A. Request for Judicial Notice

In support of its motion, Defendant asks the Court to take judicial notice of (1) various documents from the underlying action against Parati, including the underlying Complaint, First Amended Complaint, the "Brief Summary of the Case in Support Pursuant to California Rules of Court, Rule 3.1800(a)(1) in Support of [Plaintiff's] Request for Default Judgment," and two declarations submitted in support of Plaintiff's application for default judgment, (Def.'s Request for Judicial Notice Exs. 1-5); and (2) the Policies issued by Defendant to Parati Corp. LLC (Milbauer Decl. Exs. A & B)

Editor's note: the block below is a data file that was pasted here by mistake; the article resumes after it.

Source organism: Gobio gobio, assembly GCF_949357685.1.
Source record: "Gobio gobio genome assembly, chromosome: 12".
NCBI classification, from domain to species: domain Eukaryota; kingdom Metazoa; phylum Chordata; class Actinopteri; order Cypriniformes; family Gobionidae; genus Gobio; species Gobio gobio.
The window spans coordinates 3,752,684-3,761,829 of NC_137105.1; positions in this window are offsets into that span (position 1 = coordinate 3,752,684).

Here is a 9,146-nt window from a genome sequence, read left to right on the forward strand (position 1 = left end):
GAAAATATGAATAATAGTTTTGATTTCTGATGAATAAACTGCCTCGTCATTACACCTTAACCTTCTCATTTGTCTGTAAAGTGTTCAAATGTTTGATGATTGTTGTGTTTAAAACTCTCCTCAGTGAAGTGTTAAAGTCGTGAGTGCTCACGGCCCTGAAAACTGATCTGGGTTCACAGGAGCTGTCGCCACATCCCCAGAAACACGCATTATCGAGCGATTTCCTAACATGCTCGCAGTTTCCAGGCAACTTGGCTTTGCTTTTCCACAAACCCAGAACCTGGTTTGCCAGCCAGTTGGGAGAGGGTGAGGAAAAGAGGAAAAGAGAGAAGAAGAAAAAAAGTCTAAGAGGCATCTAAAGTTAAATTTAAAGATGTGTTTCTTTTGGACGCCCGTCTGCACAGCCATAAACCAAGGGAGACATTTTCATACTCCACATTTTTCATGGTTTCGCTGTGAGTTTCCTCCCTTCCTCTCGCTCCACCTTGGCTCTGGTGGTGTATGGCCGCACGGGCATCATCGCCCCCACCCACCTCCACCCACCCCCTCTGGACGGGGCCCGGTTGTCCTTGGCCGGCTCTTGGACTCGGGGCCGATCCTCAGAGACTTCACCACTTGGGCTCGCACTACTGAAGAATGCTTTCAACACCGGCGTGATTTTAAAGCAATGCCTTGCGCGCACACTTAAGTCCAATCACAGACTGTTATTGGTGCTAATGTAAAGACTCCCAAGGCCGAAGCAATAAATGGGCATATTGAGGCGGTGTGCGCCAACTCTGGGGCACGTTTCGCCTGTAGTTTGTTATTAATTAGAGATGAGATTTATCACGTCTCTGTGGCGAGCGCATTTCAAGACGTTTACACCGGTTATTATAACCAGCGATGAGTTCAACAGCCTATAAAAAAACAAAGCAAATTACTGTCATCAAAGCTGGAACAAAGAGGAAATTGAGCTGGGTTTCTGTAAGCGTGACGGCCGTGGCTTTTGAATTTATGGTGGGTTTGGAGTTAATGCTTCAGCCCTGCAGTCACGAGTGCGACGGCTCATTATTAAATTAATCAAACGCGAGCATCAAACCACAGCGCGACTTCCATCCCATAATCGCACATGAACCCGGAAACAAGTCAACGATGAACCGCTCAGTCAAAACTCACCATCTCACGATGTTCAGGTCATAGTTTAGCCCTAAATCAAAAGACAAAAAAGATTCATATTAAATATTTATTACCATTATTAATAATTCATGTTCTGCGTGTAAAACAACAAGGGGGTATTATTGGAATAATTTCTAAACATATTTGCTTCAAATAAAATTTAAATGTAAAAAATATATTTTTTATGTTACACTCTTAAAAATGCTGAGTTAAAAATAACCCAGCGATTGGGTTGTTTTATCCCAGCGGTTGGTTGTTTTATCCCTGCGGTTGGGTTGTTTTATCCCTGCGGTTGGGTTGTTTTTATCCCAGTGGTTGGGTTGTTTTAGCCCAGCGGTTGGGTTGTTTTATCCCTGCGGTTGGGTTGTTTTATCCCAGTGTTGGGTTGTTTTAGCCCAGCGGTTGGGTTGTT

On a motion to dismiss pursuant to Federal Rule of Civil Procedure 12(b)(6), a district court generally "may not consider any material beyond the pleadings." Lee v. City of Los Angeles, 250 F.3d 668, 688 (9th Cir. 2001). When "matters outside the pleadings are presented to and not excluded by the court, the motion must be treated as one for summary judgment under Rule 56." FED. R. CIV. P. 12(d). Two exceptions exist to the requirement that consideration of extrinsic evidence converts a 12(b)(6) motion to a summary judgment motion: material properly submitted as part of the complaint and material subject to judicial notice under Federal Rule of Evidence 201. Lee, 250 F.3d at 688-89. Documents whose contents are alleged in a complaint and whose authenticity no party questions, but which are not physically attached to the pleading, may be considered on a 12(b)(6) motion without converting the motion to dismiss into a motion for summary judgment. Branch v. Tunnell, 14 F.3d 449, 454 (9th Cir. 1994), overruled on other grounds by Galbraith v. County of Santa Clara, 307 F.3d 1119 (9th Cir. 2002).